How to Avoid Issues by Using Your Radar Effectively

Often within projects, people talk about specific risks or issues being “on their radar”.  This normally means that they are aware of the risk or issue, are tracking it, but have made a conscious decision not to take any immediate action.  On large and complex projects it can become increasingly challenging to keep track of everything that is a potential problem.  It can be difficult to know which issues are material, and when to take action.  Often things get forgotten, and something that is “on the radar” today, might cause a severe issue tomorrow if it isn’t addressed.

Image of a RADAR station

Keep track of issues by using your RADAR

As Business Analysts, we play a crucial role in flagging and resolving issues throughout the project lifecycle. This might mean risks to the likely benefits that the project will deliver, or it might be a requirements conflict.  We need to keep a firm eye on our radar screen!  But how can we decide which issues are the most important, and which deserve our attention first?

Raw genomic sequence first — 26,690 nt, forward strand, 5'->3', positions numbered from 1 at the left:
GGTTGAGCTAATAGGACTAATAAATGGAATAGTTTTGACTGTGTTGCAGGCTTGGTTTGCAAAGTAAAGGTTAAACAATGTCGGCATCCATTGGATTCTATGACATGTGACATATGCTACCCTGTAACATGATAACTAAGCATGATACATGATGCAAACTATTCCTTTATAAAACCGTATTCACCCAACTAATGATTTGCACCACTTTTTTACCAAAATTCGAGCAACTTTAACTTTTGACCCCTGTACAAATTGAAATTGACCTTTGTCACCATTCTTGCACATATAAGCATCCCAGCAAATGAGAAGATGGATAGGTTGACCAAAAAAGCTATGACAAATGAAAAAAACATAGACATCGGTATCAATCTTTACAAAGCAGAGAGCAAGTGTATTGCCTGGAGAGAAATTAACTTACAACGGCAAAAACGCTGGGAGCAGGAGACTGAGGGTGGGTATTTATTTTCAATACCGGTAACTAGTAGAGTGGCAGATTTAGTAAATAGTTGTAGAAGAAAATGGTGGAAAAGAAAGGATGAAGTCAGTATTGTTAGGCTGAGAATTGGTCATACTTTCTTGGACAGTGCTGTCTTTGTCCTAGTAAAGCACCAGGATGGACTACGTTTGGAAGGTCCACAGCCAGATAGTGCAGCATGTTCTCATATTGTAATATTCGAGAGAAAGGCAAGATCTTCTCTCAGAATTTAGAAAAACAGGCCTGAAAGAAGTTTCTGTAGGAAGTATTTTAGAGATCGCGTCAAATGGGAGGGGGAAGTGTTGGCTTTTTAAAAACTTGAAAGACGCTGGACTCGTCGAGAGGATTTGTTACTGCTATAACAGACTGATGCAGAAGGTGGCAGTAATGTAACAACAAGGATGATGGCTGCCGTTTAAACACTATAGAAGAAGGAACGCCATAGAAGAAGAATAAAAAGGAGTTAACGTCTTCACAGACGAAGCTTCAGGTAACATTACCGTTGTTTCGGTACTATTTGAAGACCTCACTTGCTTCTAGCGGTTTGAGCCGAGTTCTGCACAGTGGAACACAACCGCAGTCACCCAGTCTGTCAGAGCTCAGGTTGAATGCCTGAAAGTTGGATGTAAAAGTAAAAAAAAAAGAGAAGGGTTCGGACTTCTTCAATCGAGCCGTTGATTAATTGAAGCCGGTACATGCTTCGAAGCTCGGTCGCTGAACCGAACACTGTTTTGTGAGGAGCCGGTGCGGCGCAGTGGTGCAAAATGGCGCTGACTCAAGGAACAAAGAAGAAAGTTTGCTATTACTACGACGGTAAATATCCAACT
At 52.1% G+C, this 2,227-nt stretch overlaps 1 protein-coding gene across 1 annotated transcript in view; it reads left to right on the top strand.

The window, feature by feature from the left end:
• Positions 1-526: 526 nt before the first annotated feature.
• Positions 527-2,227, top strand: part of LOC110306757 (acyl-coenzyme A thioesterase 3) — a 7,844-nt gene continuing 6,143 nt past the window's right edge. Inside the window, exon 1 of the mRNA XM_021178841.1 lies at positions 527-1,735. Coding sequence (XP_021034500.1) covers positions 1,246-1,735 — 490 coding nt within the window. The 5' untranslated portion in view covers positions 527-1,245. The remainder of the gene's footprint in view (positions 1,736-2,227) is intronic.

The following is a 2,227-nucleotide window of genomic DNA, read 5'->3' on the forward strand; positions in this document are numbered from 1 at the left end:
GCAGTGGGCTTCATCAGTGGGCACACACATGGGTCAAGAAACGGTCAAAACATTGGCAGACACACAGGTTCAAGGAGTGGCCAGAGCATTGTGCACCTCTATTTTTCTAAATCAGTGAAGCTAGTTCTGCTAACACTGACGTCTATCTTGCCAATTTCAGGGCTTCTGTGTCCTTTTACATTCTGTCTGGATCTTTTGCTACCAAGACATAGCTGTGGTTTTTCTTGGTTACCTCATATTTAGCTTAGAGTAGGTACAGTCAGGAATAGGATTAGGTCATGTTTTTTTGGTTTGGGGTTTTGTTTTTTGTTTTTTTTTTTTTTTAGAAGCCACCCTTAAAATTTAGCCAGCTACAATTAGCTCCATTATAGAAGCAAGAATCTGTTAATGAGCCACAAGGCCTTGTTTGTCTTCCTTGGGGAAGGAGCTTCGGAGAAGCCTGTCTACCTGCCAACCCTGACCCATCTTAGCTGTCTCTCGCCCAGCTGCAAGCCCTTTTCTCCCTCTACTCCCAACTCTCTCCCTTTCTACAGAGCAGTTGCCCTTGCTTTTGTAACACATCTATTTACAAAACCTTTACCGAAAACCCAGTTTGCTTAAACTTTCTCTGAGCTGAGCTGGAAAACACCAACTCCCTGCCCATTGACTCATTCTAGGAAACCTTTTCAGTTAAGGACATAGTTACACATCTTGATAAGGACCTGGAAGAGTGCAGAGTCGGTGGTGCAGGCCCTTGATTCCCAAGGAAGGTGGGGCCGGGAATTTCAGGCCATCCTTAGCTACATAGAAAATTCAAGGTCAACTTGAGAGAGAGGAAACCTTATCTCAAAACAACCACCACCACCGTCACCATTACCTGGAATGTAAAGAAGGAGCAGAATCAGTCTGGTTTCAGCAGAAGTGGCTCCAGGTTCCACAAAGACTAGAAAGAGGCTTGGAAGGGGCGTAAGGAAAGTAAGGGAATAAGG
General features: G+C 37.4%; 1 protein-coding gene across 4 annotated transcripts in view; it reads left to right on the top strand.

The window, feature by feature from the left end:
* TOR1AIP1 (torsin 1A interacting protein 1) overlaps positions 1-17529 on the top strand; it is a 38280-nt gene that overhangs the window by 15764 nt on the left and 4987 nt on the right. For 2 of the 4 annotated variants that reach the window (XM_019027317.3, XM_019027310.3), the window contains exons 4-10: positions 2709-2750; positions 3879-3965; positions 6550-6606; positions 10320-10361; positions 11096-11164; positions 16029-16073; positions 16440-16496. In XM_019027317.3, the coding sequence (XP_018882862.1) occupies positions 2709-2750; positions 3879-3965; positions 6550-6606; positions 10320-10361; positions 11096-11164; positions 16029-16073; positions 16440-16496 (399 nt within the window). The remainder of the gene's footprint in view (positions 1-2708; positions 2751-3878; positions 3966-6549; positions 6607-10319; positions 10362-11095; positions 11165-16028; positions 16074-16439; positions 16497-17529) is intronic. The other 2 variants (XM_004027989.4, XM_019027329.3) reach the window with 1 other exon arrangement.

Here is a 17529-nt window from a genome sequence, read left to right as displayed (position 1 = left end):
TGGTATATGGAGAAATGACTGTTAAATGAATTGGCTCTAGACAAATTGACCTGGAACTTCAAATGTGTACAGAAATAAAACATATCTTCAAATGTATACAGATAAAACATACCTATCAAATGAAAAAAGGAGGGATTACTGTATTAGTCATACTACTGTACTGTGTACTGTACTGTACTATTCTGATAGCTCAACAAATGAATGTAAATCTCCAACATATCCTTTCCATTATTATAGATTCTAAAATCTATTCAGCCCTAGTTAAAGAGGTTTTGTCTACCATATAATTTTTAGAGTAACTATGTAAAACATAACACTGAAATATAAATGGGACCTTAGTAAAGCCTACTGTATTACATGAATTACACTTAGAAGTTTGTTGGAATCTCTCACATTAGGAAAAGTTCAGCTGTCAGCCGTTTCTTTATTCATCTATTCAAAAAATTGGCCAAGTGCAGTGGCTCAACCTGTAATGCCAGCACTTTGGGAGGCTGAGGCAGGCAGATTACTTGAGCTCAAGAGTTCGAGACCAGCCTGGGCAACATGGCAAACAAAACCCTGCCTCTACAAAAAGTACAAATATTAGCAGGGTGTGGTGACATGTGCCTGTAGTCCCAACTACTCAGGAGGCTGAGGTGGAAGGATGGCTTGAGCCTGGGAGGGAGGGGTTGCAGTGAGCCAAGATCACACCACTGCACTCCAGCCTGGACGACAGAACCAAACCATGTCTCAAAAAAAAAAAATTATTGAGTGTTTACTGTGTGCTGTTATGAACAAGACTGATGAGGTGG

You need a RADAR

In order to effectively track and manage the issues, we need to put some conscious thought into how we use our RADAR system.   With all the pressures that come with our day-to-day duties, it is sometimes tempting to rely on memory alone.  Don’t do this!  Projects are complex, and sooner or later you’re bound to forget something.  In the same way an air-traffic controller wouldn’t try to remember where all the planes under her control are located purely using memory, we shouldn’t try to remember every single issue without some form of record or memory aid.